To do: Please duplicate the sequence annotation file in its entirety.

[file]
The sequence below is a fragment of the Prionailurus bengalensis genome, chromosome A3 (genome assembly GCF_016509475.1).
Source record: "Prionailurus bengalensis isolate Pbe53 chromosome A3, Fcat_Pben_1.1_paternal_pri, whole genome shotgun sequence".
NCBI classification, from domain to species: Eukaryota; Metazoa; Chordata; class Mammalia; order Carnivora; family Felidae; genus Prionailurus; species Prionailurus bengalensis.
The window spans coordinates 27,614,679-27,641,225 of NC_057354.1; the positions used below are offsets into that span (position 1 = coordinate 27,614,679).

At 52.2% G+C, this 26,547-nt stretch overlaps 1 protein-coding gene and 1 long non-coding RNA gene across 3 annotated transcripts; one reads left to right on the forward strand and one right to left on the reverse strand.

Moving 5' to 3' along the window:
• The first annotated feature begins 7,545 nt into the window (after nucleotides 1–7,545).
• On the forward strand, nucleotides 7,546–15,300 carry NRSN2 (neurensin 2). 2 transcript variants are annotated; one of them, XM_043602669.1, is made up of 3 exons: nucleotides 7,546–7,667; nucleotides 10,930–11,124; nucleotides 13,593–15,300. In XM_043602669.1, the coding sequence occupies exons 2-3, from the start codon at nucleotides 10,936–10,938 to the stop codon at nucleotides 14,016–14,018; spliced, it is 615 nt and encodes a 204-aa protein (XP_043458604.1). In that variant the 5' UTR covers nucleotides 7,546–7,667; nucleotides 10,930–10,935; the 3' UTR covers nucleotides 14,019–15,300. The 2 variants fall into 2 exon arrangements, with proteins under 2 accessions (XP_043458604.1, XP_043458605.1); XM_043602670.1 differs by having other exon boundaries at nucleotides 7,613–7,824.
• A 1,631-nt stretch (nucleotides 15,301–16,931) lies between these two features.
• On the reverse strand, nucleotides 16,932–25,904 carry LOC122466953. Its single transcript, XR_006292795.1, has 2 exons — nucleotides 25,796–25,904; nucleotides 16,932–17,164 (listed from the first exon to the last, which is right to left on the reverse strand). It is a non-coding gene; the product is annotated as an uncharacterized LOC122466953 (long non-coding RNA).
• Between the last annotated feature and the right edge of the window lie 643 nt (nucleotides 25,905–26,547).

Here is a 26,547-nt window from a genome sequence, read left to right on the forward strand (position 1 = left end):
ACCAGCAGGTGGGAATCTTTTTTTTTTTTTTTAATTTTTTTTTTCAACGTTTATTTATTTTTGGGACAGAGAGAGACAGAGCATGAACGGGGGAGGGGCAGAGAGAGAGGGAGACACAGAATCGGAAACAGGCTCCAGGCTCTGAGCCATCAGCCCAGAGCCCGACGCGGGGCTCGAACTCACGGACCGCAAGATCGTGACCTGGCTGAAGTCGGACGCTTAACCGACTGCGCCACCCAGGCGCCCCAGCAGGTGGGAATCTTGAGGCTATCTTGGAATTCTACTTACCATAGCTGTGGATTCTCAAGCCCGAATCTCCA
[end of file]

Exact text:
The sequence below is a fragment of the Prionailurus bengalensis genome, chromosome A3 (genome assembly GCF_016509475.1).
Source record: "Prionailurus bengalensis isolate Pbe53 chromosome A3, Fcat_Pben_1.1_paternal_pri, whole genome shotgun sequence".
NCBI classification, from domain to species: Eukaryota; Metazoa; Chordata; class Mammalia; order Carnivora; family Felidae; genus Prionailurus; species Prionailurus bengalensis.
The window spans coordinates 27,614,679-27,641,225 of NC_057354.1; the positions used below are offsets into that span (position 1 = coordinate 27,614,679).

At 52.2% G+C, this 26,547-nt stretch overlaps 1 protein-coding gene and 1 long non-coding RNA gene across 3 annotated transcripts; one reads left to right on the forward strand and one right to left on the reverse strand.

Moving 5' to 3' along the window:
• The first annotated feature begins 7,545 nt into the window (after nucleotides 1–7,545).
• On the forward strand, nucleotides 7,546–15,300 carry NRSN2 (neurensin 2). 2 transcript variants are annotated; one of them, XM_043602669.1, is made up of 3 exons: nucleotides 7,546–7,667; nucleotides 10,930–11,124; nucleotides 13,593–15,300. In XM_043602669.1, the coding sequence occupies exons 2-3, from the start codon at nucleotides 10,936–10,938 to the stop codon at nucleotides 14,016–14,018; spliced, it is 615 nt and encodes a 204-aa protein (XP_043458604.1). In that variant the 5' UTR covers nucleotides 7,546–7,667; nucleotides 10,930–10,935; the 3' UTR covers nucleotides 14,019–15,300. The 2 variants fall into 2 exon arrangements, with proteins under 2 accessions (XP_043458604.1, XP_043458605.1); XM_043602670.1 differs by having other exon boundaries at nucleotides 7,613–7,824.
• A 1,631-nt stretch (nucleotides 15,301–16,931) lies between these two features.
• On the reverse strand, nucleotides 16,932–25,904 carry LOC122466953. Its single transcript, XR_006292795.1, has 2 exons — nucleotides 25,796–25,904; nucleotides 16,932–17,164 (listed from the first exon to the last, which is right to left on the reverse strand). It is a non-coding gene; the product is annotated as an uncharacterized LOC122466953 (long non-coding RNA).
• Between the last annotated feature and the right edge of the window lie 643 nt (nucleotides 25,905–26,547).

Here is a 26,547-nt window from a genome sequence, read left to right on the forward strand (position 1 = left end):
ACCAGCAGGTGGGAATCTTTTTTTTTTTTTTTAATTTTTTTTTTCAACGTTTATTTATTTTTGGGACAGAGAGAGACAGAGCATGAACGGGGGAGGGGCAGAGAGAGAGGGAGACACAGAATCGGAAACAGGCTCCAGGCTCTGAGCCATCAGCCCAGAGCCCGACGCGGGGCTCGAACTCACGGACCGCAAGATCGTGACCTGGCTGAAGTCGGACGCTTAACCGACTGCGCCACCCAGGCGCCCCAGCAGGTGGGAATCTTGAGGCTATCTTGGAATTCTACTTACCATAGCTGTGGATTCTCAAGCCCGAATCTCCA